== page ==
The Cambridge Five was a group of five University of Cambridge students who were recruited as spies. They were recruited during World War II so they could give information to the Soviet Union. Anthony Blunt, one of the members, claimed that the Soviet Intelligence did not recruit the students as agents until they had graduated. The five communists were committed to their voluntary work and services. The Soviet Union recruited them from the most prestigious university because they knew that the recruits would one day become British rulers and would betray the nation's secrets.
The Soviet Union was able to penetrate the United Kingdom’s highest level of intelligence network through the Cambridge Five. For instance, one of the members named Guy Burgess handed over 389 top secret documents to KGB who was the Soviet Union's main security agent.
Damages Caused by the Cambridge Five
The Cambridge Five released a large amount of classified information that was private to both the UK and the US. Their actions also had devastating blows on the political and intelligence communities of these countries. Due to the positions that the members held, passing along information was easy. For instance, Kim Philby worked for M16 and had assignments in Albania and Istanbul which provided access to sensitive information. He later became the secretary to the British Embassy in Washington, DC which allowed sharing and passing on secret information to the Soviet Union easy. The United States began to get worried about sharing information with Britain.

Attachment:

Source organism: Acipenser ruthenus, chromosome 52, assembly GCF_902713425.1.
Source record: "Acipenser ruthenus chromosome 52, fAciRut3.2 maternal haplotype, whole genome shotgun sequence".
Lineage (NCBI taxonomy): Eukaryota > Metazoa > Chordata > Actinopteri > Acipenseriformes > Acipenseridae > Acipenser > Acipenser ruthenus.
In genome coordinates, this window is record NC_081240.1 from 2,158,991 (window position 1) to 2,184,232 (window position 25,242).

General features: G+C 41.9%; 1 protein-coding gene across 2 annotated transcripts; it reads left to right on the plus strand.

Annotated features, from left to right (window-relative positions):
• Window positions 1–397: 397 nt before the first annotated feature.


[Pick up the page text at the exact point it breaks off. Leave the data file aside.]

The Cambridge Five's Miserable Lives
In 1949, Kim Philby gained access to the Venoma intercepts and an agent code-named 'Homer' from New York slipped a document concerning the British Embassy in Washington. The members became suspicious of the whole ordeal and panicked thinking they would be caught. They fled from Washington to London and then to the Soviet Union one at a time. In the Soviet Union, none of the members were spoiled for their efforts.
Kim Philby lived out the rest of his life in Russia, where he spent most of his time drinking alcohol. Guy Burgess also spent most of his time in pubs until his death at the age of 52. The business of Anthony Blunt was uncovered by the Margaret Thatcher, the Prime Minister of the United Kingdom, in 1979. His knighthood was revoked which lead to his resignation from academic positions. He eventually died in recluse. John Cairncross lost his civil service position and was declared bankrupt after he was exposed. Donald Maclean was the only member who found some happiness after the ordeal because of his passion for communism. Most of the members led miserable lives because even the Soviet Intelligence did not trust them.